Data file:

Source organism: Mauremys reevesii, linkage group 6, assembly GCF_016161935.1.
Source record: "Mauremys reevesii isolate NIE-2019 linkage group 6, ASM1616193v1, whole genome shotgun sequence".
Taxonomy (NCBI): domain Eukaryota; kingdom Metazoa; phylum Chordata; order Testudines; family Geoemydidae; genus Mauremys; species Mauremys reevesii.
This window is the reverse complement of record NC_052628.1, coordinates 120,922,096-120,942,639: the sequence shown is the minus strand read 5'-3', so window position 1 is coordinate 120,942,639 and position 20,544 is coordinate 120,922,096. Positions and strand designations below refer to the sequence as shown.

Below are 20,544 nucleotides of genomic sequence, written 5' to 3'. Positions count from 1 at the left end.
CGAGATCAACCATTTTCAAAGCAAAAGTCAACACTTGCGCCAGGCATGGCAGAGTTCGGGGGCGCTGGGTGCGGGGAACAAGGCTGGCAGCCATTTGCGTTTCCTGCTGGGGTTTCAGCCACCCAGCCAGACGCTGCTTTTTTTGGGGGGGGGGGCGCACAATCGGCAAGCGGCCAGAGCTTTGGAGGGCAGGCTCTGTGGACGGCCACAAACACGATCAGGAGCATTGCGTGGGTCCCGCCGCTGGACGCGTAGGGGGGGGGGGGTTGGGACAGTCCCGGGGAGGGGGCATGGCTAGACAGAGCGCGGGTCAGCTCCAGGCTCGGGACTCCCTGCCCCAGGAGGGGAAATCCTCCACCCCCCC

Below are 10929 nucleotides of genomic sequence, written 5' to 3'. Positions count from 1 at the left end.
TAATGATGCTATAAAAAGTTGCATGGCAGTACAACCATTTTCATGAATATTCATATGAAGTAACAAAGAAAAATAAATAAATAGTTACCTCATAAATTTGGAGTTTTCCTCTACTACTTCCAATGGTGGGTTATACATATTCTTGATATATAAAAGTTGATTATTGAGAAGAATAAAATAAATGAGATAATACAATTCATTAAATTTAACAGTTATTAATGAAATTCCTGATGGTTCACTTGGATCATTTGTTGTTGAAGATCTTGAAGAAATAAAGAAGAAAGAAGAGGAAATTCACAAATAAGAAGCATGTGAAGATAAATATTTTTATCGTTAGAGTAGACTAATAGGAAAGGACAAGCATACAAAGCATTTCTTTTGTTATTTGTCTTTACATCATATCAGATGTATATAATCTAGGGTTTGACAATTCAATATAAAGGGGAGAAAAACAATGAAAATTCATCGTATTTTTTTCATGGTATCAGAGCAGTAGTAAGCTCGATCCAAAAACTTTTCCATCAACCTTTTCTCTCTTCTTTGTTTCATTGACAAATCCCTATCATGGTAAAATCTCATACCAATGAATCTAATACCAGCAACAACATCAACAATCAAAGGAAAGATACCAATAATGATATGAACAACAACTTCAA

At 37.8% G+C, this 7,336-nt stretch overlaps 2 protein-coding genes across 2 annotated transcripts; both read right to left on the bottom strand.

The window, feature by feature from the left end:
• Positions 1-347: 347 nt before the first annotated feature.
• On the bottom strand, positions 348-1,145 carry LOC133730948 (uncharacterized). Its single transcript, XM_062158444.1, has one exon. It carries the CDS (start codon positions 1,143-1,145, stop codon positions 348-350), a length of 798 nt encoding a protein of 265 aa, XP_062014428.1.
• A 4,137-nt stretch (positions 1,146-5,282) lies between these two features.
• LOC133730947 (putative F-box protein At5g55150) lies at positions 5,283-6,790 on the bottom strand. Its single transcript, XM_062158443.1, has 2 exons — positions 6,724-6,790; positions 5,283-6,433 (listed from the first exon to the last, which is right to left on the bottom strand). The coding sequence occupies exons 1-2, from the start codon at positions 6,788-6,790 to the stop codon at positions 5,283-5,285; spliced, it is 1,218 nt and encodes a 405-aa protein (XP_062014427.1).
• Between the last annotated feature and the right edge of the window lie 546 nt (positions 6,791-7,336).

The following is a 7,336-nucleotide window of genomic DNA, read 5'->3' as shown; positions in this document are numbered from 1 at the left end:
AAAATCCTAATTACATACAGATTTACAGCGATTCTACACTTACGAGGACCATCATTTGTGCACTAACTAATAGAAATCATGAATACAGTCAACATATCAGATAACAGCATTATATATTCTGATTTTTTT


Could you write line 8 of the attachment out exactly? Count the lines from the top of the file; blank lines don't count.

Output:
TAATGATGCTATAAAAAGTTGCATGGCAGTACAACCATTTTCATGAATATTCATATGAAGTAACAAAGAAAAATAAATAAATAGTTACCTCATAAATTTGGAGTTTTCCTCTACTACTTCCAATGGTGGGTTATACATATTCTTGATATATAAAAGTTGATTATTGAGAAGAATAAAATAAATGAGATAATACAATTCATTAAATTTAACAGTTATTAATGAAATTCCTGATGGTTCACTTGGATCATTTGTTGTTGAAGATCTTGAAGAAATAAAGAAGAAAGAAGAGGAAATTCACAAATAAGAAGCATGTGAAGATAAATATTTTTATCGTTAGAGTAGACTAATAGGAAAGGACAAGCATACAAAGCATTTCTTTTGTTATTTGTCTTTACATCATATCAGATGTATATAATCTAGGGTTTGACAATTCAATATAAAGGGGAGAAAAACAATGAAAATTCATCGTATTTTTTTCATGGTATCAGAGCAGTAGTAAGCTCGATCCAAAAACTTTTCCATCAACCTTTTCTCTCTTCTTTGTTTCATTGACAAATCCCTATCATGGTAAAATCTCATACCAATGAATCTAATACCAGCAACAACATCAACAATCAAAGGAAAGATACCAATAATGATATGAACAACAACTTCAA